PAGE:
DfT has given charity Cycling UK another £1m for its Big Bike Revival scheme
A £1.2bn plan to make cycling and walking mainstream modes of travel for shorter journeys has been published today by the government.
The Department for Transport (DfT) has pledged to double cycling, reduce bike-related accidents and increase the proportion of 5 to 10 year-olds walking to school to 55% by 2025.
Funding will be allocated to a wide range of projects designed to create safer cycling routes, new cycle links between city centres, provide more cycle proficiency and safety training and more bike facilities at rail stations.
The £1.2 billion is allocated as follows:
* £50m to provide cycling proficiency training for further 1.3m children
* £101m to improve cycling infrastructure and expand cycle routes between the city centres, local communities, and key employment and retail sites
* £85m to make improvements to 200 sections of roads for cyclists
* £80m for safety and awareness training for cyclists, extra secure cycle storage, bike repair, maintenance courses and road safety measures
* £389.5m for councils to invest in walking and cycling schemes
* £476.4m from local growth funding to support walking and cycling
In addition, the government is investing an extra:
* £5m on improving cycle facilities at railway stations
* £1m on walking charity’s Living Streets’ outreach programmes to encourage children to walk to school
* £1m on charity Cycling UK’s ‘Big Bike Revival’ scheme, which provides free bike maintenance and cycling classes.
Under the Infrastructure Act 2015 , the government is required to set a Cycling and Walking Investment Strategy (CWIS) for England. DfT says that this is the first of a series of five-year strategies to support the long-term ambition to make walking and cycling the natural choice for shorter journeys by 2040.
The implications of the Cycling and Walking Investment Strategy will be discussed Cycle City Active City
Transport Secretary Chris Grayling says: “We are making cycling and walking more accessible to everyone because of the substantial health and environmental benefits – it will also be a boost for businesses because a fitter and healthier workforce is more productive.”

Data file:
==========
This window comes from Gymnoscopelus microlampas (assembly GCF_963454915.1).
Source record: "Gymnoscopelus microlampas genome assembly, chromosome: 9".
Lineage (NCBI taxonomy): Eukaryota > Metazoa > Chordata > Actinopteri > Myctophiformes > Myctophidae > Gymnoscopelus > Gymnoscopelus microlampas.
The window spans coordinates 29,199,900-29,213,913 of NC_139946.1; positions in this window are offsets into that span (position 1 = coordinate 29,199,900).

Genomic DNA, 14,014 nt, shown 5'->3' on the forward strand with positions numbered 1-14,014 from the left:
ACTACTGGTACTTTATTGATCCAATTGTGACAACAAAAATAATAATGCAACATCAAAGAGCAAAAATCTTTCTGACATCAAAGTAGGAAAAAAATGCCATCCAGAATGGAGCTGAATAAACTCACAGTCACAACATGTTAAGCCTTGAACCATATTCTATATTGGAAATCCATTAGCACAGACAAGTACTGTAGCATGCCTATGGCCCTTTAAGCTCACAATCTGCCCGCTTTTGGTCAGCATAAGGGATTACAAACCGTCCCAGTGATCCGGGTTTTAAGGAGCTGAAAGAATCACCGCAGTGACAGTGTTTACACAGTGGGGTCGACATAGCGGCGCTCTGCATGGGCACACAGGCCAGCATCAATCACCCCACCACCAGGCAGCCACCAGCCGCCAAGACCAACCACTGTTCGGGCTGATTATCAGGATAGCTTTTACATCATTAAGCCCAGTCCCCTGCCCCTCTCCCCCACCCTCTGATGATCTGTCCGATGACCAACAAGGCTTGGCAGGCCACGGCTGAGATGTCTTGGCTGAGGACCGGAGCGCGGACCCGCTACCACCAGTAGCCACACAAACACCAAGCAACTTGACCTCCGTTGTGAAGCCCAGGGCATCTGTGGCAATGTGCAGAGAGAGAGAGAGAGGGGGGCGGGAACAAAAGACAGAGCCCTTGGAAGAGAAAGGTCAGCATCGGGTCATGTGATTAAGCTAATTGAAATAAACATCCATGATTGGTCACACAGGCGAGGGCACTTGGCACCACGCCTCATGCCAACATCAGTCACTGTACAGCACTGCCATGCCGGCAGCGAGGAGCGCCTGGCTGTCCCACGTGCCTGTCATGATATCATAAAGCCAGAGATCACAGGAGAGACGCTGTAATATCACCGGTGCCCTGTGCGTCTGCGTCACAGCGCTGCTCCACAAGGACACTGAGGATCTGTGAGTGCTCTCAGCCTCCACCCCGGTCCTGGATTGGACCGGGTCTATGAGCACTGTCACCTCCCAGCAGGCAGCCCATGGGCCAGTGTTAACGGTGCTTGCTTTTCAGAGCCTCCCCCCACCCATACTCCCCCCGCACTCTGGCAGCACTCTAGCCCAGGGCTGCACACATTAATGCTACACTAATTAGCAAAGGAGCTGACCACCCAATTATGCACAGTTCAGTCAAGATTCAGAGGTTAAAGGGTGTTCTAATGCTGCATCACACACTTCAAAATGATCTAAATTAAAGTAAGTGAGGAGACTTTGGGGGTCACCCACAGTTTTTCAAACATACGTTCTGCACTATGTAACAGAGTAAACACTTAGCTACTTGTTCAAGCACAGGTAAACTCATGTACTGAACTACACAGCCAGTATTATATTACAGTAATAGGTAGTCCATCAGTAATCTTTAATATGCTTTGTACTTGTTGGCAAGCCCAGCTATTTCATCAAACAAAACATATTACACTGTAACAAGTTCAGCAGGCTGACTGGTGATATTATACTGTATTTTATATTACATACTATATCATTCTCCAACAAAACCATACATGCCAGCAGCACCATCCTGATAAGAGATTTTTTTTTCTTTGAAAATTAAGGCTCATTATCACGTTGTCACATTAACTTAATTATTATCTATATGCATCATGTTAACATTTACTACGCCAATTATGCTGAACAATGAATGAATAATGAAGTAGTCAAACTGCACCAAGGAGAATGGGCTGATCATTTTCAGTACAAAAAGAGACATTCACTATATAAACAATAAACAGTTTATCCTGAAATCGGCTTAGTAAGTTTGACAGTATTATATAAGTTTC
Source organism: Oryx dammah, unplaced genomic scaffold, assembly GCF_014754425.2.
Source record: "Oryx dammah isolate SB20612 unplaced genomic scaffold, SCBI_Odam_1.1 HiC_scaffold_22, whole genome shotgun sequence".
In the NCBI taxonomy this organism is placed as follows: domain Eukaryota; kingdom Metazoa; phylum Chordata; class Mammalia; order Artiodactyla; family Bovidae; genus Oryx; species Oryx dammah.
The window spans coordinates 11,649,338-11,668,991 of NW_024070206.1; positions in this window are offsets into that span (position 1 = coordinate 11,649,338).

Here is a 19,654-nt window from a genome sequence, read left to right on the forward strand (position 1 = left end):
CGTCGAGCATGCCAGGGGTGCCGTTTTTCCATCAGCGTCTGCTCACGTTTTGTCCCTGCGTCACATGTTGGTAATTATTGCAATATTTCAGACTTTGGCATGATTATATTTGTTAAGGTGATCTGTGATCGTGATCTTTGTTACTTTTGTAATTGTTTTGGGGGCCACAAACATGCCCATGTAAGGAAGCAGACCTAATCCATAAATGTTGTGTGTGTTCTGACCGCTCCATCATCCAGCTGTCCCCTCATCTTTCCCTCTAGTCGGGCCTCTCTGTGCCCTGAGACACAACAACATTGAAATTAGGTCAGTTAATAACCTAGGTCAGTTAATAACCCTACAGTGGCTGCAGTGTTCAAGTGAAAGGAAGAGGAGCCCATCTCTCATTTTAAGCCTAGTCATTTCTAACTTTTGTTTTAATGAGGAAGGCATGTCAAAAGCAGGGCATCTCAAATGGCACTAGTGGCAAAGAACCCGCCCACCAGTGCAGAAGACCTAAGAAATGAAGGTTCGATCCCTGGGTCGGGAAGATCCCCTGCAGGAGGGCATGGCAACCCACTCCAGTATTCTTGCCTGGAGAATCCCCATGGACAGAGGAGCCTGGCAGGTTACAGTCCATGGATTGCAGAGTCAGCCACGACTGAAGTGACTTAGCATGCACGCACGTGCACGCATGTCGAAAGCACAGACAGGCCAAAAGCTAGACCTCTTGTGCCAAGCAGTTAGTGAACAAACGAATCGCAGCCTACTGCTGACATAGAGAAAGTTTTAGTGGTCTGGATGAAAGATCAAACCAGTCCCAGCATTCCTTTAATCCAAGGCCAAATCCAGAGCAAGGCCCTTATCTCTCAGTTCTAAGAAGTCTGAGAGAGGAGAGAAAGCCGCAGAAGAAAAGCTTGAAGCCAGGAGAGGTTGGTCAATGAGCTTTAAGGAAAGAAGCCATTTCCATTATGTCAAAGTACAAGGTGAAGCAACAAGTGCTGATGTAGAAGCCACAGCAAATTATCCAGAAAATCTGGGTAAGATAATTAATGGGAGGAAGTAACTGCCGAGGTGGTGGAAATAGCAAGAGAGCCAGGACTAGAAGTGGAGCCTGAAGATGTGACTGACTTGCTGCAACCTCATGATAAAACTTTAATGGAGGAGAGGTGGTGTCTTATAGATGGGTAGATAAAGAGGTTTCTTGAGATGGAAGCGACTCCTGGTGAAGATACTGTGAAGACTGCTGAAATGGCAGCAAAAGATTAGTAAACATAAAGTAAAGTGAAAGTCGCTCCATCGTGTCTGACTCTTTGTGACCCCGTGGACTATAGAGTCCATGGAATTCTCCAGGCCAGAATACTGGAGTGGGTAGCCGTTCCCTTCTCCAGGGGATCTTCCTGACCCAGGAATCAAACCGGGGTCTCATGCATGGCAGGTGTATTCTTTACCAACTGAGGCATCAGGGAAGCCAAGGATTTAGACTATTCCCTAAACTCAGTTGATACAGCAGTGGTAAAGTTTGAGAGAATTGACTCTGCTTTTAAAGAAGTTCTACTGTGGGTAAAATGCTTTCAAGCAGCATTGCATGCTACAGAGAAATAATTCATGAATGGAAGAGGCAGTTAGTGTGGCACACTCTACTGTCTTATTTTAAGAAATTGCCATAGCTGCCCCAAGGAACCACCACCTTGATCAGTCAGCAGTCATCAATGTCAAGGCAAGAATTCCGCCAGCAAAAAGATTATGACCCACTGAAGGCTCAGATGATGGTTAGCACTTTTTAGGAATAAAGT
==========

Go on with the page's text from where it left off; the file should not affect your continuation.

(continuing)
The charity Cycling UK has welcomed the DfT’s announcement and its pledge of another £1m for the Big Bike Revival.
Cycling UK’s Chief Executive Paul Tuohy says: “Cycling UK’s Big Bike Revival will help tens of thousands of people back into cycling by getting your bikes checked over, fixed up and back into use. We are grateful to the DfT for supporting this initiative for this, our third year of national activities to help get more of the UK cycling more often.”
Roger Geffen, Policy Director at Cycling UK, adds: “Cycling UK has spent years campaigning for a strong and well-funded Cycling and Walking Investment Strategy, so we’re pleased to see it finally published two years after it was initially announced. A big ‘thank you’ is due to the DfT officials who have put a huge amount of effort into it.
“Now the hard work begins. With national as well as local elections now looming, Cycling UK will be doing all we can to build the cross-party support needed to strengthen this investment strategy over time, while supporting councils in making best use of the resources available, as they start bringing this vision to life.”
This sentiment was echoed by sustainable transport charity Sustrans. Chief executive Xavier Brice says: “The first ever Cycling and Walking Investment Strategy is a significant achievement and highlights the government’s ambition to make England a cycling and walking nation.
“Sustrans, together with a number of other leading transport and health organisations, have long called for a Cycling and Walking Investment Strategy and we were successful in securing a commitment from government for its production back in 2014.
“There is an overwhelming body of evidence that demonstrates that investment in cycling and walking has many health, social and economic benefits and must be prioritised. The challenge now is to deliver the change needed locally and nationally.”